Fatigue damage and life assessment of welded joints based on energy methods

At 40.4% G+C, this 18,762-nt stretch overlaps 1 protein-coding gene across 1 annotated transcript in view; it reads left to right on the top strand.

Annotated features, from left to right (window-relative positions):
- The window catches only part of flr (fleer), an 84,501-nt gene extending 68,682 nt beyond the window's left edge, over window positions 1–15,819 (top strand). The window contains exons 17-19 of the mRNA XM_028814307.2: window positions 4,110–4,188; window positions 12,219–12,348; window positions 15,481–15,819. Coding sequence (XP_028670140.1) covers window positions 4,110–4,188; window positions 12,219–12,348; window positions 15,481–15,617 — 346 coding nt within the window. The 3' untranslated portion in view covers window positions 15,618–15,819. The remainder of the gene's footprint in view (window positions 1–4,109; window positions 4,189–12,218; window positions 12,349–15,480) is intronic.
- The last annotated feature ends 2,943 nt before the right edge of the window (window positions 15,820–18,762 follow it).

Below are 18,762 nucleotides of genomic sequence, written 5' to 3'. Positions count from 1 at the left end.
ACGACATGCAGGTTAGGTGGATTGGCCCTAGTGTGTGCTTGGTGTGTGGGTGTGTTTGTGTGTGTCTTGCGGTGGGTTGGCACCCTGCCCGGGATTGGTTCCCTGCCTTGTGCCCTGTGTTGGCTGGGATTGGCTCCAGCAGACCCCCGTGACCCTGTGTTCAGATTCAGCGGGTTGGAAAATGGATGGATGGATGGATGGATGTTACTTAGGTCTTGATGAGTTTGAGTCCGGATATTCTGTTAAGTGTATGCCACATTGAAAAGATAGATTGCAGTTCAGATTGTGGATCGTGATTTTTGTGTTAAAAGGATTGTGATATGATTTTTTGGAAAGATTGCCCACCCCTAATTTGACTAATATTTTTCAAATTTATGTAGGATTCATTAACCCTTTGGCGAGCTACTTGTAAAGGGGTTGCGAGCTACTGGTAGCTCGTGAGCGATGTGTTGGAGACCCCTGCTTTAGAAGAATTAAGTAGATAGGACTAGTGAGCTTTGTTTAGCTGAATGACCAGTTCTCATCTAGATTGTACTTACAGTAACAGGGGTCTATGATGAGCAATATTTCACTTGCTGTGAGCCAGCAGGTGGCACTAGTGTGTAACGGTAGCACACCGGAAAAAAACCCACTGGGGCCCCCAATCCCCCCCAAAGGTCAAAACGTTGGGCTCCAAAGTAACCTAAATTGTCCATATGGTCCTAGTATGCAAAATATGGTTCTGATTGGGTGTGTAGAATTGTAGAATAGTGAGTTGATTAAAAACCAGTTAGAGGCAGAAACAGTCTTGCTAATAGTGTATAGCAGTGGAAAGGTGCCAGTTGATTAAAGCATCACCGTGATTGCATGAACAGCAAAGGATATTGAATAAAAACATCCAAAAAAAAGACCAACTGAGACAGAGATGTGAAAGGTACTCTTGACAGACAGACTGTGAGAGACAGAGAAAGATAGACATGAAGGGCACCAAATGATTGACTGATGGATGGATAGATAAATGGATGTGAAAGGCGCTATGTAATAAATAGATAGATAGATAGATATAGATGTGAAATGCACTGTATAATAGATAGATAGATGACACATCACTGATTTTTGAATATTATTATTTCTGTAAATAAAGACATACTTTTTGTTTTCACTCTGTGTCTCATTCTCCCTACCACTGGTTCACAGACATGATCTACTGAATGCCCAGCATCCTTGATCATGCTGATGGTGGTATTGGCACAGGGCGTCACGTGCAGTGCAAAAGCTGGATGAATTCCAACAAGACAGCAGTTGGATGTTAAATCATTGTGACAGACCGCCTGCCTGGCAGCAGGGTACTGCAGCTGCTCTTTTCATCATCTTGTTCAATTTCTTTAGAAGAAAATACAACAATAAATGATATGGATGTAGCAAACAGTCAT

The present study intends to evaluate fatigue damage of different welded joints under loading conditions and their response on fatigue lifetime. The main variables influencing the fatigue life of a welded joint are: applied stress amplitude, material properties, geometrical stress concentration effects, and size and location of welding defects. In order to carry out the study, calculations have been performed using the parameters in three energy-based models. Calculations have been carried out separately for each model from the original experimental data obtained from available literature related to each welded joint. The data variables used as a basis for the calculations of the energy-based models for different welded joints, dimensional and geometrical information on the welded joints, and stress versus endurance cycle tables obtained from the tests performed on the welded joints. All the mentioned variables are parameters influencing the fatigue life of a welded joint. Fatigue damage assessments were performed and discussed based on earlier developed energy damage approaches consisting of: (i) the hysteresis loop based parameter of Masing type material, (ii) the notch stress-intensity based parameter and (iii) the critical plane/energy based parameter.In evaluating fatigue damage of welded joints, these approaches were discussed based on the comparison of energy-lifetime diagrams obtained from each energy model and how readily coefficients/constants are determined and employed in the parameters. In addition, a finite element analysis was performed on selected welded joints to obtain local peak stress values and their location. Numerically obtained stress concentration factor and fatigue notch factor values were also compared with their analytical values. To assess fatigue damage of welded joints based on various energy models, different sets of experimentally obtained fatigue data performed by different laboratories under uniaxial loading conditions available in literature were chosen. The welded joints used in this study were butt joint, cruciform joint, butt-ground joint, and butt-strap fillet joint. The welded joint base metals included low carbon structural steel, aluminum alloys, and carbon steel. The energy models were compared for their energy-fatigue life curve slopes and their ability to converge the related nominal stress-life scatter. The energy values calculated based on their models included the effect of variables of cyclic stresses. Important results were concluded for welded joints from the study including: the relation between fatigue notch factor and fatigue strength, the stress-life diagram slope and fatigue resistance, the ability of the energy models to reflect the fatigue notch factor, and merits and disadvantages of each energy model.